Elections in Cumbria in 2009
1) At some stage between now and June 2010, there will be a general election.
When this happens there will be six MPs elected from Cumbria, with some boundary changes: specifically Keswick and three other Allerdale Borough Council wards (Dalton, Crummock, and Derwent Valley) will move from the Workington constituency into the new Copeland constituency. There are also boundary adjustments affecting the other seats.
The effect of these changes are to make the Labour held constituencies of Barrow & Furness, Carlisle, and Copeland significantly more marginal.
All three would turn Conservative on a swing of a little over 6%.
The most likely date for the General Election is May 2010, but it could be called at any time that the Prime Minister chooses, and he would undoubtedly call an election this year if he thought he had a good chance of winning it.
One constraint on when an election could be called this year is that they would need to pass a special act of parliament allowing three "principal" elections on the same day if they wanted to go for the same day as the county and Euro elections (see below). But the need to pass a new law in order to do something has rarely stopped this government.
2) All seats on Cumbria County Council will be up for election in June.
At the moment the county has no overall majority. Usually the elections are held on the first thursday in May, but they have been put back a few weeks to take place on the same day as the county election. Councillors will be elected for a four-year term.
3) On the same day there will be an election for members of the European parliament.
Cumbria is part of the vast "North West" Euro-constituency which currently has nine Euro-MPs but will drop to eight next time.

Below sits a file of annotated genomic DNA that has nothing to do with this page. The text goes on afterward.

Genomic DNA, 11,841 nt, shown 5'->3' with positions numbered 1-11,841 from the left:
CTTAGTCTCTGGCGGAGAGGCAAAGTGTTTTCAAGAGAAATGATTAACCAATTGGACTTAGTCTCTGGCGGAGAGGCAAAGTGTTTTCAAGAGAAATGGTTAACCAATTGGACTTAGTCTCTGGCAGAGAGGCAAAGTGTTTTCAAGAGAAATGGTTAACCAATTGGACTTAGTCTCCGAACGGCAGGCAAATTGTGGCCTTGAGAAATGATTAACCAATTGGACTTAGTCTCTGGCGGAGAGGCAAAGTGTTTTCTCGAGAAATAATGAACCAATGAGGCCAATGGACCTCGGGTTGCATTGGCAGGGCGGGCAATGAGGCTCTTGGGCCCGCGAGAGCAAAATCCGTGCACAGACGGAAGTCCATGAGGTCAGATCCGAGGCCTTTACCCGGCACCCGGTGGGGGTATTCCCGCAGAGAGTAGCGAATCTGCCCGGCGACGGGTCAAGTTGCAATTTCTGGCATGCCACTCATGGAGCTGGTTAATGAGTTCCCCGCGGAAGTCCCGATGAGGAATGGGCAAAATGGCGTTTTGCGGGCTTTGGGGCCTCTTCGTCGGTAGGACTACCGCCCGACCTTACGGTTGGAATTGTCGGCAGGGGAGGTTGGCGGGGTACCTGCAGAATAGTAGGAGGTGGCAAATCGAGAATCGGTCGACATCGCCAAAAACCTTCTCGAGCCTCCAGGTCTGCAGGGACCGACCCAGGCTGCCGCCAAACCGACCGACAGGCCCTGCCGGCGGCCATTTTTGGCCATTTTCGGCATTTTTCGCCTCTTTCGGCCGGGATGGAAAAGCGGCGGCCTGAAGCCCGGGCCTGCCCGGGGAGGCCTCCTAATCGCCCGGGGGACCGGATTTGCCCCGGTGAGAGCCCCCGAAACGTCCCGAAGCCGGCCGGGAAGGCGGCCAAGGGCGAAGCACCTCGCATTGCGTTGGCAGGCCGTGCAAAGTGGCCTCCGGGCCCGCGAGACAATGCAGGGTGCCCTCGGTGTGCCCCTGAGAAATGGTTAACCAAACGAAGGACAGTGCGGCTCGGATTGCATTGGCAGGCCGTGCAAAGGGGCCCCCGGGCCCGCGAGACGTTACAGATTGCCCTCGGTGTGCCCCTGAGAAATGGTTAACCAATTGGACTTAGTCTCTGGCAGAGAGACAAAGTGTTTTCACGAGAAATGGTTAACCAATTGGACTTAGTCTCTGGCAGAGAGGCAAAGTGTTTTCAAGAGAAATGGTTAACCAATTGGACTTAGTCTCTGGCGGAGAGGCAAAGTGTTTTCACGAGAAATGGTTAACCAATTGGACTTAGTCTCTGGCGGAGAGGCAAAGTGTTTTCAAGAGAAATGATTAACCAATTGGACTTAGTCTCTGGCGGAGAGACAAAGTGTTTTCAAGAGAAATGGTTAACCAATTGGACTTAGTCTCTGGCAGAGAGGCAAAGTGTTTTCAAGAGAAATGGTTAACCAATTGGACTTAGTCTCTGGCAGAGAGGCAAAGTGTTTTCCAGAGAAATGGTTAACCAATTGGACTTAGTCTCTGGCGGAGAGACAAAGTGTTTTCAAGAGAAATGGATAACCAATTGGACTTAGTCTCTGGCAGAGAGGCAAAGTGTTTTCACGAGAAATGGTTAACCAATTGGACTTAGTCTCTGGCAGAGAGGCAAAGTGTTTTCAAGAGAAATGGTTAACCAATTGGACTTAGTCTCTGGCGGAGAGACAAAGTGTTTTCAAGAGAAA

This election will be fought on a truly dreadful system involving "closed party lists" which is politician-speak for "you can only vote for the party and not the person."
Each party can nominate a slate of candidates, in order, and the seats are allocated to parties in proportion to the votes they get and to candidates in the order that their names appear on the lists chosen by those political parties. Which means that if you are number one on the Conservative or Labour list, you could be caught red-handed stealing from pension funds, fiddling your expenses and contributing to the collapse of half a dozen banks, and unless your party throws you off the list, you are still guaranteed to get elected.
Undemocratic? Absolutely. An insult to the voters? Yes. Supported by almost every party except the Conservatives? Afraid so. Labour brought it in to win brownie points with Brussels and get more control over their own MEPs. The Liberals would have preferred a more democratic form of Proportional Representation such as STV which is used in Ireland, but when they didn't get that, they supported the ghastly regional list system because PR would gain them more seats. Most of the small parties also support PR on the basis that they think they might win one or
two seats through it - as the greens and UKIP did last time.
But however dreadful the closed regional list system is - in my book it's the worst system of election ever devised, and if I had my way I would scrap it tomorrow - it is still important that people vote. This is our one chance for several years to remind the mandarins of Brussels that they should be accountable to voters, and the more people vote, the more chance that some people in the EU parliament and commission might pay a tiny bit of attention.
Nothing in Copeland at the moment, but on 5th March in Carlisle there are elections for two wards on the City Council. In Castle ward a sitting Lib/Dem resigned the day before she would have been thrown off the council for missing meetings for six months, while Beulah ward has an election caused by the sad death of the sitting Conservative councillor, Sandra Fisher, who was the previous mayor of Carlisle.
I knew Sandra slightly: she was a very nice lady who worked hard for the area and will be missed.